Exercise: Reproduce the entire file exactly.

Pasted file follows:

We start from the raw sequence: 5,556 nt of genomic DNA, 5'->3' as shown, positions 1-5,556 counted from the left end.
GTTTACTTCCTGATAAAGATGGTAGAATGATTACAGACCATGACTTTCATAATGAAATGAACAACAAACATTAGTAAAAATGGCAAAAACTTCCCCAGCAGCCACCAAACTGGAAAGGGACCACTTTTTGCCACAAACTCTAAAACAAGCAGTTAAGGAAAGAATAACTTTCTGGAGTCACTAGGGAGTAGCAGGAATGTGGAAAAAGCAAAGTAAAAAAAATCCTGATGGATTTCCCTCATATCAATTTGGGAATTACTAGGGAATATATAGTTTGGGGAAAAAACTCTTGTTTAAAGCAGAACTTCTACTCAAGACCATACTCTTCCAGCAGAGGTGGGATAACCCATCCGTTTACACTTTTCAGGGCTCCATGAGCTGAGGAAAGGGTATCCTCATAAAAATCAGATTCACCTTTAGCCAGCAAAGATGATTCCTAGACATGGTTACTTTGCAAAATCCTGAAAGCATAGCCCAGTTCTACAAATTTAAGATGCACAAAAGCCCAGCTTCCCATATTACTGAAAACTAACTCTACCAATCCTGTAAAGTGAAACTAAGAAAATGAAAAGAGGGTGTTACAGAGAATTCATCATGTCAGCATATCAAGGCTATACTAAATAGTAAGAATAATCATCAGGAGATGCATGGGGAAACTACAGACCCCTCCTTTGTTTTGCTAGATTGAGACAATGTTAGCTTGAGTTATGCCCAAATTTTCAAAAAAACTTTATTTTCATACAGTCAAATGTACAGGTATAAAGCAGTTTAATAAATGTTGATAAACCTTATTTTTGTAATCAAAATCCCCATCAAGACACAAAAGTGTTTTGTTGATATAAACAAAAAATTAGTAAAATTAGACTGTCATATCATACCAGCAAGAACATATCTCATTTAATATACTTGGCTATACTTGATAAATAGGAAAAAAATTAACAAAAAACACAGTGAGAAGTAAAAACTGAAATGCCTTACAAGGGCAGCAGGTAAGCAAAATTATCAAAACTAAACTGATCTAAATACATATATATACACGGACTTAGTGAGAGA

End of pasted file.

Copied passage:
We start from the raw sequence: 5,556 nt of genomic DNA, 5'->3' as shown, positions 1-5,556 counted from the left end.
GTTTACTTCCTGATAAAGATGGTAGAATGATTACAGACCATGACTTTCATAATGAAATGAACAACAAACATTAGTAAAAATGGCAAAAACTTCCCCAGCAGCCACCAAACTGGAAAGGGACCACTTTTTGCCACAAACTCTAAAACAAGCAGTTAAGGAAAGAATAACTTTCTGGAGTCACTAGGGAGTAGCAGGAATGTGGAAAAAGCAAAGTAAAAAAAATCCTGATGGATTTCCCTCATATCAATTTGGGAATTACTAGGGAATATATAGTTTGGGGAAAAAACTCTTGTTTAAAGCAGAACTTCTACTCAAGACCATACTCTTCCAGCAGAGGTGGGATAACCCATCCGTTTACACTTTTCAGGGCTCCATGAGCTGAGGAAAGGGTATCCTCATAAAAATCAGATTCACCTTTAGCCAGCAAAGATGATTCCTAGACATGGTTACTTTGCAAAATCCTGAAAGCATAGCCCAGTTCTACAAATTTAAGATGCACAAAAGCCCAGCTTCCCATATTACTGAAAACTAACTCTACCAATCCTGTAAAGTGAAACTAAGAAAATGAAAAGAGGGTGTTACAGAGAATTCATCATGTCAGCATATCAAGGCTATACTAAATAGTAAGAATAATCATCAGGAGATGCATGGGGAAACTACAGACCCCTCCTTTGTTTTGCTAGATTGAGACAATGTTAGCTTGAGTTATGCCCAAATTTTCAAAAAAACTTTATTTTCATACAGTCAAATGTACAGGTATAAAGCAGTTTAATAAATGTTGATAAACCTTATTTTTGTAATCAAAATCCCCATCAAGACACAAAAGTGTTTTGTTGATATAAACAAAAAATTAGTAAAATTAGACTGTCATATCATACCAGCAAGAACATATCTCATTTAATATACTTGGCTATACTTGATAAATAGGAAAAAAATTAACAAAAAACACAGTGAGAAGTAAAAACTGAAATGCCTTACAAGGGCAGCAGGTAAGCAAAATTATCAAAACTAAACTGATCTAAATACATATATATACACGGACTTAGTGAGAGA